The Death of Character: Moral Education in an Age Without Good or Evil, James Davison HunterThe rise of “values”-speak, then, not only indicates a rise in spiritual vacancy, but also (and thus) an erosion of the very moral foundations the various “values” crowds seek to emulate or amend.

As Mohler concludes:

We should not pray for Christian morality to disappear or for Christian values to evaporate. We should not pray to live in Sodom or in Vanity Fair. But a culture marked even by Christian values is in desperate need of evangelism, and that evangelism requires the knowledge that Christian values and the gospel of Jesus Christ are not the same thing.

Read the full article here.

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  • http://twitter.com/remnantculture/status/245930889400426497 Remnant Culture

    Christian Values Are the Problem: Sacred Truth vs. Cultural Moralism http://t.co/npVHgRVf @albertmohler @jordanballor @lukemoon1 @dg_nyc

  • http://twitter.com/rjmoeller/status/245944681458958338 RJ Moeller

    Christian Values Are the Problem: Sacred Truth vs. Cultural Moralism http://t.co/npVHgRVf @albertmohler @jordanballor @lukemoon1 @dg_nyc

  • http://twitter.com/moriahsunde/status/245946134412017664 Moriah Sunde

    A goodie written by my hubs// RT @RemnantCulture: Christian Values Are the Problem: Sacred Truth vs. Cultural Moralism http://t.co/WtyCXBw4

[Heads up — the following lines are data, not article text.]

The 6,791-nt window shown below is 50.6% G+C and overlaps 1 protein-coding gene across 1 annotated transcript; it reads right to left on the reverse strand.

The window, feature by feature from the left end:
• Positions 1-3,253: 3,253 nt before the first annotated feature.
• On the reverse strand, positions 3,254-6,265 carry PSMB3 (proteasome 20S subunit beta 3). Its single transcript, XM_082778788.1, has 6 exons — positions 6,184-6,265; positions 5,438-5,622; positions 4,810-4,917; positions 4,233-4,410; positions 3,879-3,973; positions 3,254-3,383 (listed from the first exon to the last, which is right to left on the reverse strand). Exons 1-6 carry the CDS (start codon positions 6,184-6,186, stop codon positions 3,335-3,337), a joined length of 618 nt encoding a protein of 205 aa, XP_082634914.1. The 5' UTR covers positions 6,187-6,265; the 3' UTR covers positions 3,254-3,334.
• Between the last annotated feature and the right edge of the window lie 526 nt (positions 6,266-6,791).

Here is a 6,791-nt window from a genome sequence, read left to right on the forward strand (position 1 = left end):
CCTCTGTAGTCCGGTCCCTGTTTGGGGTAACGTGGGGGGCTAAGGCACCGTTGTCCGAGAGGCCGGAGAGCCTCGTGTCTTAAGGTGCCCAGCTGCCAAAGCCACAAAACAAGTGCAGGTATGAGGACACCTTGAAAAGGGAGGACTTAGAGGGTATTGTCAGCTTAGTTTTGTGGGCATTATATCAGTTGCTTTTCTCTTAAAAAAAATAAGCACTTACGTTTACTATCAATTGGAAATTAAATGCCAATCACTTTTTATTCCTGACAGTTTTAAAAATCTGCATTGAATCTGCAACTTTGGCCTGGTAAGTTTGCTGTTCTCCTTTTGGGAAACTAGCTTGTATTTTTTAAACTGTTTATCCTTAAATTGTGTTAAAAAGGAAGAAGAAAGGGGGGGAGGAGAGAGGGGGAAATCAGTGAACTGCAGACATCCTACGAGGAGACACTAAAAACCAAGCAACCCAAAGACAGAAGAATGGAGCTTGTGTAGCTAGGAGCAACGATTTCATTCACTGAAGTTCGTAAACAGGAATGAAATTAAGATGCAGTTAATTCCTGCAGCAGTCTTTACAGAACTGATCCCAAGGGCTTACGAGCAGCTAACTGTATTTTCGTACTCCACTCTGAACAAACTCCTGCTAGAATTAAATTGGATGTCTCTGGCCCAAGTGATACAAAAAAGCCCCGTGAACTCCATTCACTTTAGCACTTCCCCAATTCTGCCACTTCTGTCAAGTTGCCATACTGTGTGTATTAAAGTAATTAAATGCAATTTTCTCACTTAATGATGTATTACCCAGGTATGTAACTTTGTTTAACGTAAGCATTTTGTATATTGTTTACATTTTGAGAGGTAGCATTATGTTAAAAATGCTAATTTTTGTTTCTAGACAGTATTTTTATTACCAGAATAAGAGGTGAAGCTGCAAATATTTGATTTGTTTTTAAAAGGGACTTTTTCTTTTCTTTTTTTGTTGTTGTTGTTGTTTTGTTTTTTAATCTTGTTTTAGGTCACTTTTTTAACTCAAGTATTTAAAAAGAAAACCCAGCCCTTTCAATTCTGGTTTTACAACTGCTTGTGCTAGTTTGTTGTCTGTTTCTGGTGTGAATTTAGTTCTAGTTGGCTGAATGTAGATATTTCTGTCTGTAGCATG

• http://twitter.com/thevitaguys/status/245946610994003968 the VitaGuys

    RT @RemnantCulture: Christian Values Are the Problem: Sacred Truth vs. Cultural Moralism http://t.co/e6kcTceM

  • http://twitter.com/lukemoon1/status/245951533743763456 Luke Moon

    Christian Values Are the Problem: Sacred Truth vs. Cultural Moralism http://t.co/npVHgRVf @albertmohler @jordanballor @lukemoon1 @dg_nyc

  • http://twitter.com/1980tlnelson/status/245970464600621056 trena

    RT @RemnantCulture: Christian Values Are the Problem: Sacred Truth vs. Cultural Moralism http://t.co/e6kcTceM

  • http://twitter.com/josephsunde/status/246626672672141315 Joseph Sunde

    Remember, #VVS12: We need Christian values, but we need even more than that: eternal truth and salvation. http://t.co/s3ofhG0o

  • http://twitter.com/remnantculture/status/246960792677801985 Remnant Culture

    Christian Values Are the Problem: Sacred Truth vs. Cultural Moralism http://t.co/npVHgRVf #VVS12

  • http://twitter.com/truettglen/status/246961498264567809 Jason Truett Glen

    “@RemnantCulture: Christian Values Are the Problem: Sacred Truth vs. Cultural Moralism http://t.co/HHYadwLo #VVS12”

  • http://twitter.com/josephsunde/status/246961903870562304 Joseph Sunde

    We must strive for much, much more than "Christian values," beyond a fluid and temporary moral universe. http://t.co/N45XBSgi #VVS12

  • http://twitter.com/cmarlink/status/247690914208817152 Chris Marlink

    Christian Values Are the Problem: Sacred Truth vs. Cultural Moralism http://t.co/gitDSCXi Good post from @josephsunde

  • http://twitter.com/pjwatty/status/247705631975432192 Phillip

    Christian Values Are the Problem: Sacred Truth vs. Cultural Moralism http://t.co/gitDSCXi Good post from @josephsunde

  • http://twitter.com/pjwatty/status/247714641197801472 Phillip

    RT @RemnantCulture: Christian Values Are the Problem: Sacred Truth vs. Cultural Moralism http://t.co/s8gvMeML

  • http://twitter.com/josephsunde/status/247729568335679489 Joseph Sunde

    Christian Values Are the Problem: Sacred Truth vs. Cultural Moralism http://t.co/gitDSCXi Good post from @josephsunde